A foreign fighter who identifies himself as Australian has spoken of his decision to travel to “faraway” Ukraine to help “a country in need” as it defends itself against Russia’s invasion.
- The Australian said he had joined other international volunteers in the Ukrainian Foreign Legion
- He said he hopes to inspire other foreign recruits to fight Russia
- The federal government has warned Australians against joining the war
Appearing in a recently published video, the unidentified soldier talked about joining other international volunteers in the newly formed military unit known as the Ukrainian Foreign Legion.
“I think it’s fantastic, I think it’s an opportunity,” the man, whose face is obscured by a mask, says in a distinctly Australian accent.
His comments appeared in a Radio Svoboda television report filed from the frontline city of Sievierodonetsk, where Ukrainian forces claimed to have just reversed a Russian advance and recaptured about 20 per cent of the city.
Radio Svoboda, known elsewhere as Radio Free Europe, is a United States government-funded organisation that broadcasts news to countries in Eastern Europe and other parts of the world where media is either banned or restricted.
In the Ukrainian-language video, the Australian volunteer fighter explained in English how he hoped to inspire other foreign recruits to also join the war effort against Russia.
“I feel like it’s really, really inspirational to have a lot of these guys with previous experience to actually lend their hand and step up and volunteer,” he said.
“I’m from Australia, it’s quite far away, quite hard to get here and even I stepped up — hopefully, I inspire more people to come and do the same thing”.
A second soldier, speaking English with an American accent, said he was “a 22-year-old kid” from Georgia and promised to help push Russians back.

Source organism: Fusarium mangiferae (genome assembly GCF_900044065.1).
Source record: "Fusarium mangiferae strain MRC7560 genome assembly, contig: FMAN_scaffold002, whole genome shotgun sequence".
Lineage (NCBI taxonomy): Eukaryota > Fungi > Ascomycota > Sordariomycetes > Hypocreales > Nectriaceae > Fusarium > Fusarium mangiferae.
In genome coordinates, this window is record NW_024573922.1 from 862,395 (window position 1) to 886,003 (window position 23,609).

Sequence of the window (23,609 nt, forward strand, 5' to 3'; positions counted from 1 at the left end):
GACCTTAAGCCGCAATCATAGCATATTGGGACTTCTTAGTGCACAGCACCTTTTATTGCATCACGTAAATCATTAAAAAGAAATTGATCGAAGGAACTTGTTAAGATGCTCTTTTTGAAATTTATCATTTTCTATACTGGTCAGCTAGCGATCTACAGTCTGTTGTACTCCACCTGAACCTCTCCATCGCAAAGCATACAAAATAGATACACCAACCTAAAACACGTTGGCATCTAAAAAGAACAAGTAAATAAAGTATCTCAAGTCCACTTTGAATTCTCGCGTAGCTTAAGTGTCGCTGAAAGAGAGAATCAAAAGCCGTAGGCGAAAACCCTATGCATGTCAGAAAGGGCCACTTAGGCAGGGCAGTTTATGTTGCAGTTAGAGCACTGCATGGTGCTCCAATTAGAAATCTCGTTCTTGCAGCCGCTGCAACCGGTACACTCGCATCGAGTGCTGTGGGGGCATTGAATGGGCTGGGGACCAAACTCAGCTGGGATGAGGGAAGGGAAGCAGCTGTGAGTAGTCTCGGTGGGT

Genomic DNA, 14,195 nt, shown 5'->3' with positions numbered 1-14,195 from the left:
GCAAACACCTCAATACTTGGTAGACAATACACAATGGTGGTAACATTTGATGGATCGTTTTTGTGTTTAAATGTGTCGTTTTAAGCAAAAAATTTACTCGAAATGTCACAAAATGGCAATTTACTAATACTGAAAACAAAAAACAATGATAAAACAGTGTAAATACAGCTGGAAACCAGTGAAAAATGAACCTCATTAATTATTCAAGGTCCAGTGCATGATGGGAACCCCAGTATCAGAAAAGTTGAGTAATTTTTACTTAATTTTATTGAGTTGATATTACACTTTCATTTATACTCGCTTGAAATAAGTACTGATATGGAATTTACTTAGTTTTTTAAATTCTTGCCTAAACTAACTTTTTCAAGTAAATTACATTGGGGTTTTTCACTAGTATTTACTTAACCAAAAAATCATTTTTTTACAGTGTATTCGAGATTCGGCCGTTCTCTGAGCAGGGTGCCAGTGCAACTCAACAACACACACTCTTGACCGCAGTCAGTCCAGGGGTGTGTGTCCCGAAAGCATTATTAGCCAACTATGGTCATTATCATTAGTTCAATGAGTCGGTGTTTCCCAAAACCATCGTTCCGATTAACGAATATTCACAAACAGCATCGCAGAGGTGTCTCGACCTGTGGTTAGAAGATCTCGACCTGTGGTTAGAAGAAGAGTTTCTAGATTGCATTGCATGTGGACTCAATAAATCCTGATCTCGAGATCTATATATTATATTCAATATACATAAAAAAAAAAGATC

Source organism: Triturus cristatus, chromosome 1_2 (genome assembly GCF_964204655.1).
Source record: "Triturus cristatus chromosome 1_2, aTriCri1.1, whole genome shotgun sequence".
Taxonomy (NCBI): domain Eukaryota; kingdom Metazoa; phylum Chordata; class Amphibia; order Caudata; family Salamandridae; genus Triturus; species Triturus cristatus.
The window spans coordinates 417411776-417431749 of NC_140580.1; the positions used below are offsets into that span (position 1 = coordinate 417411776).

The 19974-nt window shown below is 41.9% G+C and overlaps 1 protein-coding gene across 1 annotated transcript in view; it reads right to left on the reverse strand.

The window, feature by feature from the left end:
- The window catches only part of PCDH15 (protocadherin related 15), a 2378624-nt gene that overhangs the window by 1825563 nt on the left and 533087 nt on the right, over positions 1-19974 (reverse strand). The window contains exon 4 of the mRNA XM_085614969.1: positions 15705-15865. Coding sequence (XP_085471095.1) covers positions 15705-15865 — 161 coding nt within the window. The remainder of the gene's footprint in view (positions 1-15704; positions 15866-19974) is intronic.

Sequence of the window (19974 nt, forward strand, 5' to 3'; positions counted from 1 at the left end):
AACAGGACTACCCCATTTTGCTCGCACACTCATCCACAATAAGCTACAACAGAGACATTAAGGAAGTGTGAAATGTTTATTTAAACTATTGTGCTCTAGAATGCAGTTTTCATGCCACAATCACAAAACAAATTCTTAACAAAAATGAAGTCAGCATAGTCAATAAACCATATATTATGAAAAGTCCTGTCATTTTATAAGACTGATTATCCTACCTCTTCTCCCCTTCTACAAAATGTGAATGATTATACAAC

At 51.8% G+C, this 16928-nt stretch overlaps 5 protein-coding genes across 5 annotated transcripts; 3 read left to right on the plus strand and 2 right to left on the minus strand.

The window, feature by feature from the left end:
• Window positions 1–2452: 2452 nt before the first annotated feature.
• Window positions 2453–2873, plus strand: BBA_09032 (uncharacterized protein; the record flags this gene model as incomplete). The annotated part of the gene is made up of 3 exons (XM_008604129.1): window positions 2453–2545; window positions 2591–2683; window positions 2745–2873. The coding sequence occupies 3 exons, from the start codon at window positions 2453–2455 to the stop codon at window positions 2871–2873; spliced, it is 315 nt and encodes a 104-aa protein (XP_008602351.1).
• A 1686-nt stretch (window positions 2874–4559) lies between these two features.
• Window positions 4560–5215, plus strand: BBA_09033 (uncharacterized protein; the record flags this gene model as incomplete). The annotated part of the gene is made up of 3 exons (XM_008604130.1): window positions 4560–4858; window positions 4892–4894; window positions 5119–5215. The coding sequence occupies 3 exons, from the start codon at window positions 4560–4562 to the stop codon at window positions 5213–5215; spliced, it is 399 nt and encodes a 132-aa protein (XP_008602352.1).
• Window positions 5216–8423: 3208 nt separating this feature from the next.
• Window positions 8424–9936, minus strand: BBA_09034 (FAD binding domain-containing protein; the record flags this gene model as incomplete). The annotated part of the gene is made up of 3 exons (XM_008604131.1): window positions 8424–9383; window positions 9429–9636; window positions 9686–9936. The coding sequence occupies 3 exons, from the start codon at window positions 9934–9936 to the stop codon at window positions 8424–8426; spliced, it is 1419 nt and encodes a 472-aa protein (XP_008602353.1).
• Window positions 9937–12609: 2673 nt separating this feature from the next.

“We’re on the right side of the history,” he added.
The Australian government has repeatedly warned Australians against joining the war against Russia, after Ukraine’s President established the Foreign Legion in February.
On Sunday, Defence Minister Richard Marles said he was unaware of the interview with the Australian soldier, but repeated warnings for others not to travel to the front line.
“Our message is that Australians should not be participating in foreign conflicts,” Mr Marles told reporters in Geelong.
Government sources have told the ABC that as many as 200 Australian citizens and Ukrainian dual nationals are believed to have travelled to Europe to join the war effort, although no official figure has been released.
Ukrainian officials on Saturday announced the death of four foreign military volunteers fighting Russian forces but did not specify when or under what circumstances they died.
The International Legion of Defence of Ukraine, an official volunteer brigade, named the men and published photos of them, saying they were from Germany, the Netherlands, Australia and France.
The death of Australian man Michael O’Neill was first reported last month, with Prime Minister Anthony Albanese describing the 47-year-old’s passing as a “tragedy”.